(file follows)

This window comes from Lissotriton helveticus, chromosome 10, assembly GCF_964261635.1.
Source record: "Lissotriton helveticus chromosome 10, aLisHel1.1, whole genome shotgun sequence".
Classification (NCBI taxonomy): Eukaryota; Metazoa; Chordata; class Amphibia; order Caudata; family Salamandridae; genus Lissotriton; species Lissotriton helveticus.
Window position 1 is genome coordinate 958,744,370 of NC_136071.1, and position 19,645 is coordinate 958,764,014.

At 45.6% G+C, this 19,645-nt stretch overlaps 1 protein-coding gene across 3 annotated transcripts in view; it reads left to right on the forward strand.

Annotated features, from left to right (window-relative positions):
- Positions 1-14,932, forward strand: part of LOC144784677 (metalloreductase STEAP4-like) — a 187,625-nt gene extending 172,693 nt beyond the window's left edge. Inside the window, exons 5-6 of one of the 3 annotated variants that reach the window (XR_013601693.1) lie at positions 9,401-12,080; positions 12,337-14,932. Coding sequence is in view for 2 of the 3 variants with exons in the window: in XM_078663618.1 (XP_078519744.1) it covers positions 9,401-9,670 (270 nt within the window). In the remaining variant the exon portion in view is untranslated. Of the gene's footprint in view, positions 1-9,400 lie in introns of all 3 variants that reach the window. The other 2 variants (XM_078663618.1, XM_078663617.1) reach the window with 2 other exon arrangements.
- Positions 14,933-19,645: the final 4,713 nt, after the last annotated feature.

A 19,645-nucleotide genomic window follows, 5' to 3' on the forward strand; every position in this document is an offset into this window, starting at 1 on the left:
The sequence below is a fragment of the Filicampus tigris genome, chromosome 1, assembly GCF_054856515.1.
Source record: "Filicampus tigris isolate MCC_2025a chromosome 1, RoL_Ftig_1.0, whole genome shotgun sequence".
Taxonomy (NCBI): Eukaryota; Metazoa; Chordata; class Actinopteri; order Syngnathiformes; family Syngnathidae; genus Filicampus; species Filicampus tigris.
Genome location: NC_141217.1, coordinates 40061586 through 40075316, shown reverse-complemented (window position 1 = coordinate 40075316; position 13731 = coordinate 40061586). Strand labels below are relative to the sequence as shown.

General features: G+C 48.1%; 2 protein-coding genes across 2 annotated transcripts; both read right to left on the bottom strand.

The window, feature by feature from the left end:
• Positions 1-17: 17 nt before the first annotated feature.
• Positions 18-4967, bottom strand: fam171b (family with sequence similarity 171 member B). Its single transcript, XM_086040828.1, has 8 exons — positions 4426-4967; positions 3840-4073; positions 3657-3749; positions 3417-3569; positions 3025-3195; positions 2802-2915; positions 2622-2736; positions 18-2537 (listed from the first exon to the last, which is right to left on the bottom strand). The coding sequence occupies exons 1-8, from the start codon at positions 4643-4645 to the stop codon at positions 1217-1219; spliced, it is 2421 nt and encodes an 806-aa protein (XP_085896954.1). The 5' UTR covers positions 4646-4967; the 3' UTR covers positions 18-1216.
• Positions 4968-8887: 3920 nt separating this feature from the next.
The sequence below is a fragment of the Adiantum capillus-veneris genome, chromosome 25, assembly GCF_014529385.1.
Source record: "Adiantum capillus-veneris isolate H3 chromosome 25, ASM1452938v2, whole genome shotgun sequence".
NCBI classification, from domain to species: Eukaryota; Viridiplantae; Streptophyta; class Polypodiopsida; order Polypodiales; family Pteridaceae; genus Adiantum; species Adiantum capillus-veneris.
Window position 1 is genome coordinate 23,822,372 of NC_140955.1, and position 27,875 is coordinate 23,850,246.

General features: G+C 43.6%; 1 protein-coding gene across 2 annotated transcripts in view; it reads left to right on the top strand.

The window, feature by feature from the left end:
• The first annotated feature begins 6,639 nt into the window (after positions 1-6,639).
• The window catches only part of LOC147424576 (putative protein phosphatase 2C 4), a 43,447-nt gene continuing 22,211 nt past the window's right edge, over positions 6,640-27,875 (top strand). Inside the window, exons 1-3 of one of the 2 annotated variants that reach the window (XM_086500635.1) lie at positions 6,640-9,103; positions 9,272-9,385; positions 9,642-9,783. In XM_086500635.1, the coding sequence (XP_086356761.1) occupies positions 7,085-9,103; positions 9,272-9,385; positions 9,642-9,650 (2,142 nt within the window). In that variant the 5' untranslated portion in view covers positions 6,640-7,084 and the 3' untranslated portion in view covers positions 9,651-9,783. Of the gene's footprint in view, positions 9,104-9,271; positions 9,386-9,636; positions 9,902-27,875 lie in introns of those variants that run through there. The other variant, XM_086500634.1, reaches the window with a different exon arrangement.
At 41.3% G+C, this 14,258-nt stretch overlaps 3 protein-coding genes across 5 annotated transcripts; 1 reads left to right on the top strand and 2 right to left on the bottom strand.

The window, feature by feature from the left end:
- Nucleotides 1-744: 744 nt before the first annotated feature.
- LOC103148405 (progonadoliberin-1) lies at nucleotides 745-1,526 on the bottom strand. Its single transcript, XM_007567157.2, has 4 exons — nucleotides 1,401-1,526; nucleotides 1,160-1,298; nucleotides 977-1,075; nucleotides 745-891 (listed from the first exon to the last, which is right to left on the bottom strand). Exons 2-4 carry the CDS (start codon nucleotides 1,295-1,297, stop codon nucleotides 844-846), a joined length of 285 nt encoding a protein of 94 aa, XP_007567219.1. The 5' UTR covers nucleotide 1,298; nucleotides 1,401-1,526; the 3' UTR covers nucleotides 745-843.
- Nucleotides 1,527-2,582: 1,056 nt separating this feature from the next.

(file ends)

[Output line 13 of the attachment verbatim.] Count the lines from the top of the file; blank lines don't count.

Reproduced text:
Genome location: NC_141217.1, coordinates 40061586 through 40075316, shown reverse-complemented (window position 1 = coordinate 40075316; position 13731 = coordinate 40061586). Strand labels below are relative to the sequence as shown.